with Alicia Mayer

Vintage Hollywood #RoshHashanah telegrams and you’ll want Silicon Valley to bring back this retro awesomeness!

Mary Pickford Rosh Hashana telegram to Ida Sept 28 1962 watermark

A loving Rosh Hashana telegram from Mary Pickford to my great-grandmother, Ida Mayer Cummings. The two were dear friends and worked closely together on fundraising causes.

We should bring back telegrams, don’t you think? Surely a Silicon Valley entrepreneur, who’s already lost a fortune on a start-up by 24 years old, can create a network of kids on bikes who hand deliver paper missives to your door. And if they do a smart brand licensing deal, they can call it Uber Notes!

You’d be sitting at home, minding your own business, and hear the knock, knock! or ding dong! at your front door. There, waiting, would be a fresh faced kid with an envelope, handing it to you with a smile full of braces.

Of course, the kid would have some app where you’d have to swipe left or maybe take a selfie with them to confirm receipt or something. Then back on their bike they’d go, ready for the next delivery.

All very efficient and totally Andy Hardy-ish!

rosh hashana louis b mayer to ida 2 watermark

A Rosh Hashana telegram from 1939 from Ida’s younger brother, Louis B. Mayer.

Then you’d stand there, leaning against the door frame, opening the envelope, and inside would be a nice note wishing you good luck for some special event, or congrats for an achievement from your best pal, or your mom, or a colleague.

Remember when you used to receive special cards? Ok, that was called childhood birthdays, but go with me on this. I know I’m on to something!

The first telegram was sent from Washington to Baltimore on May 26, 1844 by Samuel Morse, inventor of the Morse Code, to his partner Alfred Vail, which itself brought an end to another form of mail delivery, the Pony Express. Morse’s telegram read “WHAT HATH GOD WROUGHT?” Oy, good question!

To send a telegram, you could call a telegraph office, such as Western Union, or walk in and write out the message for the operator at the desk, pay the fee, and it would be tapped out onto a telegraph machine to be received at the nearest office to the recipient. That message would be put into an envelope and a delivery man or boy would drive or bicyle it to your home.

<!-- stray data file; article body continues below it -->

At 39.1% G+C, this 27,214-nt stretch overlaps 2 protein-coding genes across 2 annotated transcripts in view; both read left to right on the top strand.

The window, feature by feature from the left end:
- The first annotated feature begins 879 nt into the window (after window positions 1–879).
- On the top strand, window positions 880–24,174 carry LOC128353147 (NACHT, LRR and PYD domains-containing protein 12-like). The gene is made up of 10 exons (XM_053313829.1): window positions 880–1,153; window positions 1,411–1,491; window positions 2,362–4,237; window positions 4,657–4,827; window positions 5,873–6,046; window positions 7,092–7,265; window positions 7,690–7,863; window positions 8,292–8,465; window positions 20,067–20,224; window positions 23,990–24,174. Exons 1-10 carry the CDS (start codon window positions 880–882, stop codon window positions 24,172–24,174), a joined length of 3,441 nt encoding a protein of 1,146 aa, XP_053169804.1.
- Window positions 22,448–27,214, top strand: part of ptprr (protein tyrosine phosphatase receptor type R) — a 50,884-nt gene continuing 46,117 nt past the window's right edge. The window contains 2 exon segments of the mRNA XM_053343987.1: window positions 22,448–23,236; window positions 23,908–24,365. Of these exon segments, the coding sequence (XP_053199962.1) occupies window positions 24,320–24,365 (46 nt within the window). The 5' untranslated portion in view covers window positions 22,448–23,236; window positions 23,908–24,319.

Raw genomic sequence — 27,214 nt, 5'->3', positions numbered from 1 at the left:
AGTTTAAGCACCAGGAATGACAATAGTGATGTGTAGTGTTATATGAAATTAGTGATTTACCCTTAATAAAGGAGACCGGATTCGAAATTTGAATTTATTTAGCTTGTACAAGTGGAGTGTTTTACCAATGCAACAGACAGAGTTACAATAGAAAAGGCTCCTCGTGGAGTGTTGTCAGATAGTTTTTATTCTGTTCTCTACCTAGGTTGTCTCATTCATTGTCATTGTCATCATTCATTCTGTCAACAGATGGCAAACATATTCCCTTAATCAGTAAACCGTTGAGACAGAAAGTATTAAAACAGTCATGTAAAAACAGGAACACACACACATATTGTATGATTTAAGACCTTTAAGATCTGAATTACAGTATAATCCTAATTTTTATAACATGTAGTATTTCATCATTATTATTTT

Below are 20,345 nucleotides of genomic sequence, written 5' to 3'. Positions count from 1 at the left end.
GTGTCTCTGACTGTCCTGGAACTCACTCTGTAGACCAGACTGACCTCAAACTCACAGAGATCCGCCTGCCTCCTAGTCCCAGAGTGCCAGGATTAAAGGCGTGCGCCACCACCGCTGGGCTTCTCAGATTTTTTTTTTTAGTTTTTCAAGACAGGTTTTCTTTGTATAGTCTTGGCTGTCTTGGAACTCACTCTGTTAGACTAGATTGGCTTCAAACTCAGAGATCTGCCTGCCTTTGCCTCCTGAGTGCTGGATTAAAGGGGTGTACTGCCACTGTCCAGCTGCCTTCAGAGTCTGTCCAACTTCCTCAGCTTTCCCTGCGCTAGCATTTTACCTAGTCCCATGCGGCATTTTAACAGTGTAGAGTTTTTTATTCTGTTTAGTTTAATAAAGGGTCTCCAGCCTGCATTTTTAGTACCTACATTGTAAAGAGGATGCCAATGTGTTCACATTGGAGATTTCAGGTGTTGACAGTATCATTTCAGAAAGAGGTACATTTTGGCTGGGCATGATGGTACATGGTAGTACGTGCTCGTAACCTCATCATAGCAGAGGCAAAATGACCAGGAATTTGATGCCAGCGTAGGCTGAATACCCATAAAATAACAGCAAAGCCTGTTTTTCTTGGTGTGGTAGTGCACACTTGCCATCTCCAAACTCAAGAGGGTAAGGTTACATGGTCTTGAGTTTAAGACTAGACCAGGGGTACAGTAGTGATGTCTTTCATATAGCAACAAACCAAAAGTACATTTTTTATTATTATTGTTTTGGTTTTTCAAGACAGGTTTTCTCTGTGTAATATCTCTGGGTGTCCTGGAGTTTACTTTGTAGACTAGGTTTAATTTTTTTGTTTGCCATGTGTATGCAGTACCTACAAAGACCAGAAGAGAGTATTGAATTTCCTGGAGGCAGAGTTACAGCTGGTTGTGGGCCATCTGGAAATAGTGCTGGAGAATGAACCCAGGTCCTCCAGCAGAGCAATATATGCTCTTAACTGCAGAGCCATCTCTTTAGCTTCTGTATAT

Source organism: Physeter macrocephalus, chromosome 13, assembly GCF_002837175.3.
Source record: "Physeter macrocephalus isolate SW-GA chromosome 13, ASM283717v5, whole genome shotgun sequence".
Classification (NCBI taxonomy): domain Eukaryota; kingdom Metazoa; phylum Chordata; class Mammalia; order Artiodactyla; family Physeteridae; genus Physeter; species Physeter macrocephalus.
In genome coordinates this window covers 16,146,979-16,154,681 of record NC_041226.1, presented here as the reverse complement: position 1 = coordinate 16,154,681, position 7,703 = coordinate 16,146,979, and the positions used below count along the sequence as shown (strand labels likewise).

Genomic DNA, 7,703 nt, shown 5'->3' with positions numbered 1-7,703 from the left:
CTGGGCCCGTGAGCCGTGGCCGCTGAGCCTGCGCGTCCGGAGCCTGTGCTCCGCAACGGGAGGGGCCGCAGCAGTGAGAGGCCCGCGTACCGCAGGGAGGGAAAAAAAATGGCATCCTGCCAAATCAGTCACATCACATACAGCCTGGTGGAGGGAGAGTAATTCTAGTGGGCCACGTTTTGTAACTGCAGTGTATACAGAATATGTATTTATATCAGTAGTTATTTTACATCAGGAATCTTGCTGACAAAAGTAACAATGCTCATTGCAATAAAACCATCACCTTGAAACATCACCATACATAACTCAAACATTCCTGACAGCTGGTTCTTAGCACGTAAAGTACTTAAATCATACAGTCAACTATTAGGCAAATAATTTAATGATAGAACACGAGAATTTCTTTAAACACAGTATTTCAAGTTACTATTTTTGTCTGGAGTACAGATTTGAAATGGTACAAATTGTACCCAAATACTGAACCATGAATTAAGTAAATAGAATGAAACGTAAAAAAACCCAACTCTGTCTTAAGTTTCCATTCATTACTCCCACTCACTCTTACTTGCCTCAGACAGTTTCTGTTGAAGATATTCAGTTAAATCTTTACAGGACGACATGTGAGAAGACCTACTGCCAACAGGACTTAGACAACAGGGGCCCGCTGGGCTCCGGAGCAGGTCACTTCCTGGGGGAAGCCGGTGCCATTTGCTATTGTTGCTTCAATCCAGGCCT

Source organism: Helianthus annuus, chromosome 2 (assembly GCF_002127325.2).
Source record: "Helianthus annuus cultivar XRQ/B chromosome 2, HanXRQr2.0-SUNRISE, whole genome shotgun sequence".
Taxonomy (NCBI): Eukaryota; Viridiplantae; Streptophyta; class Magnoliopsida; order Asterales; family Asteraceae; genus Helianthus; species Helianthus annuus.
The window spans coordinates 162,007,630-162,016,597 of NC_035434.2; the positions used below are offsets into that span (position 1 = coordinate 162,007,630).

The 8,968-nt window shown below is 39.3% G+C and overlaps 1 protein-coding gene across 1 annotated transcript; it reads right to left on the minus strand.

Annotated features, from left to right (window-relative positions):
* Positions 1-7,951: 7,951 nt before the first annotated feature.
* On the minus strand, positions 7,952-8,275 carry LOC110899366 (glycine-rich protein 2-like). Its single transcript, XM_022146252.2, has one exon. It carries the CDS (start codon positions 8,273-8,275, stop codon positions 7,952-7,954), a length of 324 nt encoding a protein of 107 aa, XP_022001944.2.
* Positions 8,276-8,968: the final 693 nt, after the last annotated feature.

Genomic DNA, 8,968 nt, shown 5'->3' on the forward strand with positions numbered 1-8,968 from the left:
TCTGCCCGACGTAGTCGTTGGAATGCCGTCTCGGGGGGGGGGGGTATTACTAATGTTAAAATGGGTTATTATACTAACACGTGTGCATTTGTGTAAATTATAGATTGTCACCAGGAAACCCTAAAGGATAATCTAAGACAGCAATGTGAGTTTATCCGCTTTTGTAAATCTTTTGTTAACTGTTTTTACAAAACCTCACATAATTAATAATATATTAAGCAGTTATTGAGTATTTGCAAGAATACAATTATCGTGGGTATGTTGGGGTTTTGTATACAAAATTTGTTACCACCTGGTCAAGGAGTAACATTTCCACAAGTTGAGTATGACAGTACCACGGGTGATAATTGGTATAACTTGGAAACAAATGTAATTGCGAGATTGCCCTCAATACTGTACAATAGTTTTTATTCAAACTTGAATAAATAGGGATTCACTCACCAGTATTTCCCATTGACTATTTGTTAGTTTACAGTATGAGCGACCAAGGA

The system was revolutionary in that it was a safe and instaneous way to send information, particularly urgent, important, and even lifechanging messages. And even after most homes had telephones, it was a preferred way to send special well wishes for weddings, birthdays, graduations, and so forth.

more rosh hashanah telegrams watermarkBut as ancient as it seems, you might find it hard to believe that the last telegram was actually sent in 2006! Granted, only ten were sent in that entire year, but I’m sure, like me, you assumed the last telegrams were sent in the 70s at the very latest.

Still, I think reviving telegrams (something closer to the 1930s experience, thank you very much) could be the tactile relief we all need from our digital ‘insta’ lives. Besides, there’s all kinds of retro goodness coming back, so why not telegrams?!

Anyway, it’s the eve of Rosh Hashanah, the Jewish New Year, so I wish you Shana Tova to those who celebrate (and go well with the fast).

I hope you enjoy these wonderful telegrams sent to my great-grandmother, Ida Mayer Cummings, from her brothers Louis and Jerry and his wife, Rheba, and her dear friend Mary Pickford, as well as others.

They meant so much to Ida that she pasted them into her massive scrapbook, and decades later I can enjoy them and share them with you.

I hope you can just imagine the kid who bicycled them all the way to her house, knocked on the door, and handed them over. I’m sure she had small bits of change at the ready – he would’ve made a killing during the High Holidays!

rosh hashanah from louis b mayer to ida watermark

A Rosh Hashana telegram from 1936 from Ida’s younger brother, Louis B. Mayer.

Copyright 2017 Alicia Mayer. All rights reserved.
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